This continuous course of conduct in the District is substantial and is sufficient to meet the Section 22 venue standard of transacting business. State of Illinois v. Harper & Row Publishers, Inc., supra. Though the sales amounted to 1.7% of the company's total sales volume, the amount cannot be considered a "very negligible proportion" viewed against an everyday, business standard, Commonwealth Edison Co. v. Federal Pacific Electric Co., supra, 208 F. Supp. at 939, especially in the full context of National's activities in the Northern District. National Ticket Company's motion to dismiss for improper venue will therefore be denied.

II. THE INDIVIDUAL DEFENDANTS

J. Edward Ludes and John J. Conway of the National Ticket Company, Clifford Elliott and John B. Elliott of the Elliott Ticket Company, and William F. Gillenwater of Arcus-Simplex-Brown, Inc., argue that they do not reside, are not found, and do not have an agent in this District under 15 U.S.C. § 15, the special anti-trust venue statute applicable to individual defendants. They further argue that no claim arose as to them within the District under Section 1391(b). Without reaching the other bases of venue, this court is of the opinion that venue is proper here as to John J. Conway, Clifford Elliott, and John B. Elliott because this is the District where the claim arose against them. This court is of the further opinion that venue is improper as to William F. Gillenwater and J. Edward Ludes on all bases.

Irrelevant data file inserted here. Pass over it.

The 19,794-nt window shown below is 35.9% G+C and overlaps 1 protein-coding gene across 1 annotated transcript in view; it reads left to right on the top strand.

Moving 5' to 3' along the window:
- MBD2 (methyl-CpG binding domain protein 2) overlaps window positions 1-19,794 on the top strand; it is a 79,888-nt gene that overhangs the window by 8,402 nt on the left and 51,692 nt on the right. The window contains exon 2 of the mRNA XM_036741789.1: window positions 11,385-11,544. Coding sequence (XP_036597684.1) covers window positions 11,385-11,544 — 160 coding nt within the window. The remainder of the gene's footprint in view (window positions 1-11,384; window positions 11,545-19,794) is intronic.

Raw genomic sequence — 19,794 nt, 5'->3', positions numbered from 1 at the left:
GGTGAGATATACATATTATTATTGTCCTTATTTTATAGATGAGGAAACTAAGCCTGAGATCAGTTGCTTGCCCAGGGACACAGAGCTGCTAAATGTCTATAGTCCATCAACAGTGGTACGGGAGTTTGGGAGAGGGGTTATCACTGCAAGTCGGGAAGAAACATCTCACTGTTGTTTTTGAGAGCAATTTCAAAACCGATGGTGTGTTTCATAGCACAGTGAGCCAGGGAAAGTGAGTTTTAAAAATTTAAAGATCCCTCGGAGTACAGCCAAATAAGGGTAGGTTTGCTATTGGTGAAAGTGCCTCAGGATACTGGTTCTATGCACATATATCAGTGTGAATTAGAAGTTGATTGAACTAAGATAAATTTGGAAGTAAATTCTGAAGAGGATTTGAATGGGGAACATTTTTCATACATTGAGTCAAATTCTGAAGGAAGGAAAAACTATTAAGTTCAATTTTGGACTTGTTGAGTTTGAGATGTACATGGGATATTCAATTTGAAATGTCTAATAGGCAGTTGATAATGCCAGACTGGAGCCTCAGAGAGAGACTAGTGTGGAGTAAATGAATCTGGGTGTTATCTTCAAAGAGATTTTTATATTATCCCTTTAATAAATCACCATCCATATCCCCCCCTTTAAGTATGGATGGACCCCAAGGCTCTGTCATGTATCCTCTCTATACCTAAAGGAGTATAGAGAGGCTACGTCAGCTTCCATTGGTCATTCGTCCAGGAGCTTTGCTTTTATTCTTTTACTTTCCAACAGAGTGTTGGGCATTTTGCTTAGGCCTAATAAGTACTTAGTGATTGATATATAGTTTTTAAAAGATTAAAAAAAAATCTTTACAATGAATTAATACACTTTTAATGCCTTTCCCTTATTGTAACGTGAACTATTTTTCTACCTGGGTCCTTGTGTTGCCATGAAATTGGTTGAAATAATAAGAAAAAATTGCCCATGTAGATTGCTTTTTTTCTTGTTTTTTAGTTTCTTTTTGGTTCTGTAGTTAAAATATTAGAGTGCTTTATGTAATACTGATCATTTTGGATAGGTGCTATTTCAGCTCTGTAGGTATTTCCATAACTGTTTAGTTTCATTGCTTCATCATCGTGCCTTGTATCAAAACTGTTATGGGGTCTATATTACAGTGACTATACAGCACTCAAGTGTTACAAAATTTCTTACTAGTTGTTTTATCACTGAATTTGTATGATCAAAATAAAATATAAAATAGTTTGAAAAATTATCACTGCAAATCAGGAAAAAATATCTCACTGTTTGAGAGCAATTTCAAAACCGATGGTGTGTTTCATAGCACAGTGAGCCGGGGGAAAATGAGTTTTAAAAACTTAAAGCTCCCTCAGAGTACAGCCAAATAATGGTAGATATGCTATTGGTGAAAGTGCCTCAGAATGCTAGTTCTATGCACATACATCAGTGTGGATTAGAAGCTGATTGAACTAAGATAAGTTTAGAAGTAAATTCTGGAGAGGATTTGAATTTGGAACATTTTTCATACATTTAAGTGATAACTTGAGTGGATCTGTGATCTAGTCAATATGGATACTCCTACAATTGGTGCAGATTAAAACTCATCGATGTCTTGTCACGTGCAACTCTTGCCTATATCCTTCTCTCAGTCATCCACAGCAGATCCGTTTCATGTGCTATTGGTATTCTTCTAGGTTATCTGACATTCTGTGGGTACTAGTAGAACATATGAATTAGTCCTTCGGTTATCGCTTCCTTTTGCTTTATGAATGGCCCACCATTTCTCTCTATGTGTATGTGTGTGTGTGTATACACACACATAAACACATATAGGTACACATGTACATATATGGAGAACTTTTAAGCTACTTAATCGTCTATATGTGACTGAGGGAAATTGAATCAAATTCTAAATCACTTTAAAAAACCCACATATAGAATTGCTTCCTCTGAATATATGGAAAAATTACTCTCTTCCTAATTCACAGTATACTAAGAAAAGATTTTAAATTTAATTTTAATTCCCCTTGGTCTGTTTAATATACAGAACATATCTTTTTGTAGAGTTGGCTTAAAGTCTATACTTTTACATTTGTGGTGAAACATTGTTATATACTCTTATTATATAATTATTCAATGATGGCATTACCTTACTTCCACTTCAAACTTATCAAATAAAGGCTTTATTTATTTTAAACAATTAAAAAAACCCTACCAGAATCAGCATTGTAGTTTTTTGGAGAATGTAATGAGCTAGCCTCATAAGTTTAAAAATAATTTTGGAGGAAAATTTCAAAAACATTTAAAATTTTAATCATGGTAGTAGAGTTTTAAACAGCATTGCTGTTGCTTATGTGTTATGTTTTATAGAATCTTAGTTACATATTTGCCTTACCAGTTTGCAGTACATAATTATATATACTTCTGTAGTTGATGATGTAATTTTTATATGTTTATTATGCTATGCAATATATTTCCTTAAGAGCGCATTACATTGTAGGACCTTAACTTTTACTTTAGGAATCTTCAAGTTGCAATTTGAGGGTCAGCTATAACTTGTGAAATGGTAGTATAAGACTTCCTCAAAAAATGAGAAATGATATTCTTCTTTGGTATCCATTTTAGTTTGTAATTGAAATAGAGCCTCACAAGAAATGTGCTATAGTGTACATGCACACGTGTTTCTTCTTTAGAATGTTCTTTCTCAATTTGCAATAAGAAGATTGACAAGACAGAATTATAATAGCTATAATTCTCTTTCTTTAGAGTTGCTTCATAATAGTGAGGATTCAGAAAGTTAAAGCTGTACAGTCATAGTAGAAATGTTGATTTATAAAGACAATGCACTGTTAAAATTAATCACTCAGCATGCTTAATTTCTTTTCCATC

This court is in agreement with Judge John W. Lord in Philadelphia Housing Authority v. American Radiator & Standard Sanitary Corp., 291 F. Supp. 252, 260-261 (E.D.Pa. 1968), concerning the application of Section 1391(b) to antitrust actions:

    "It is submitted that `where the claim arose'
  should be dependent upon where the contacts weigh
  most heavily. A `weight of the contacts' test
  would enable venue to exist in a district where
  the injury occurred, if significant sales causing
  substantial injury were made to plaintiffs there
  by defendants. If some other overt act pursuant to
  the conspiratorial meetings took place in a
  district and it was a significant and substantial
  element of the offense, then venue would lie in
  that district. Conversely, if one insignificant
  sale was made in a district, as set forth above in
  the hypothetical, venue would not lie there.
  Similarly, if a meaningless and insignificant
  meeting of the conspirators took place in a
  certain district, venue would not exist there
  either."